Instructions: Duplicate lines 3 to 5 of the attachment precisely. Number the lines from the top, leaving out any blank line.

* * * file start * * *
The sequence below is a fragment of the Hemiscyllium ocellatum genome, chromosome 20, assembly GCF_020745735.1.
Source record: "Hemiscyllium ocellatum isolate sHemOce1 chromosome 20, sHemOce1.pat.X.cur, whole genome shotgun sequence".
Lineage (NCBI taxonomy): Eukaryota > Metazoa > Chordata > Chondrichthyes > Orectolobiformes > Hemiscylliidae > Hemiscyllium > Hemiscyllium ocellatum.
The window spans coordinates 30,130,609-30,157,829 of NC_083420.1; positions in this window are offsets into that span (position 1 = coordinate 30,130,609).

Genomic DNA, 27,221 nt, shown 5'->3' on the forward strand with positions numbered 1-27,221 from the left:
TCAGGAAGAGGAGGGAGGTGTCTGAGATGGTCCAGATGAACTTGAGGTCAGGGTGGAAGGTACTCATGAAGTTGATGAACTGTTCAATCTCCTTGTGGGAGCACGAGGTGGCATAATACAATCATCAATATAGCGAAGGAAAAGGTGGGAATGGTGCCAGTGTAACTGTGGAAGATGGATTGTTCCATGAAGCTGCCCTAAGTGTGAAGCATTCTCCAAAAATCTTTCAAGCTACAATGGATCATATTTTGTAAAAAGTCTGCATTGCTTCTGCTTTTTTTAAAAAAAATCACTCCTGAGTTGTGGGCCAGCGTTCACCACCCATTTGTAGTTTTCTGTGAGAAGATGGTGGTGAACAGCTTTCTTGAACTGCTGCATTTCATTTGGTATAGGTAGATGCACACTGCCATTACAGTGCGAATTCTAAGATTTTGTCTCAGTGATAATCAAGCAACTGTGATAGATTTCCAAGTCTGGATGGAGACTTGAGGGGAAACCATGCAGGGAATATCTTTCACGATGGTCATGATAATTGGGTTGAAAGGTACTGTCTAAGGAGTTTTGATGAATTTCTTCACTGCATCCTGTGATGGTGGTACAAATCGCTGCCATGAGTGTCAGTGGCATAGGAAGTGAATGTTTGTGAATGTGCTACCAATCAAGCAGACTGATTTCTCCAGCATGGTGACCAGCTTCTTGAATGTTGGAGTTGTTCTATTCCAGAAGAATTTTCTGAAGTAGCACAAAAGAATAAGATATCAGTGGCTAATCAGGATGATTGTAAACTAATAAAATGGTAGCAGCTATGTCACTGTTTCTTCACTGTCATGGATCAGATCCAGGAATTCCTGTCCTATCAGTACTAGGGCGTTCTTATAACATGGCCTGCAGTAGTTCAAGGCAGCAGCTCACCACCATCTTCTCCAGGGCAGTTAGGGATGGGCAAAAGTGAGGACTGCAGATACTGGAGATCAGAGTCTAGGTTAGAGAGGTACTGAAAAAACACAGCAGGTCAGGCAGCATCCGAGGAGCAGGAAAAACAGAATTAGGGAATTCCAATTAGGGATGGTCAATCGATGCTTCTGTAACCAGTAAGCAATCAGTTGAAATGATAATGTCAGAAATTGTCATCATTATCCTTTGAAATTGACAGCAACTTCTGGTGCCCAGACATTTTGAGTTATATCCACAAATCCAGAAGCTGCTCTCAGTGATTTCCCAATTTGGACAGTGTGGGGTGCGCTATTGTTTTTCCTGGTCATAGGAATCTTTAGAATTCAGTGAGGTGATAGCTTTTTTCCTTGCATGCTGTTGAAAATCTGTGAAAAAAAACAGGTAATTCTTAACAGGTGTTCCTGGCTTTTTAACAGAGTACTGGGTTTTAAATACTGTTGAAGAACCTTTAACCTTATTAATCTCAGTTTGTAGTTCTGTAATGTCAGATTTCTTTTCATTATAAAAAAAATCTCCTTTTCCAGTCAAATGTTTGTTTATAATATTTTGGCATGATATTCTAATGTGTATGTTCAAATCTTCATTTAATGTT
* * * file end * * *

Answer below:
Lineage (NCBI taxonomy): Eukaryota > Metazoa > Chordata > Chondrichthyes > Orectolobiformes > Hemiscylliidae > Hemiscyllium > Hemiscyllium ocellatum.
The window spans coordinates 30,130,609-30,157,829 of NC_083420.1; positions in this window are offsets into that span (position 1 = coordinate 30,130,609).

Genomic DNA, 27,221 nt, shown 5'->3' on the forward strand with positions numbered 1-27,221 from the left: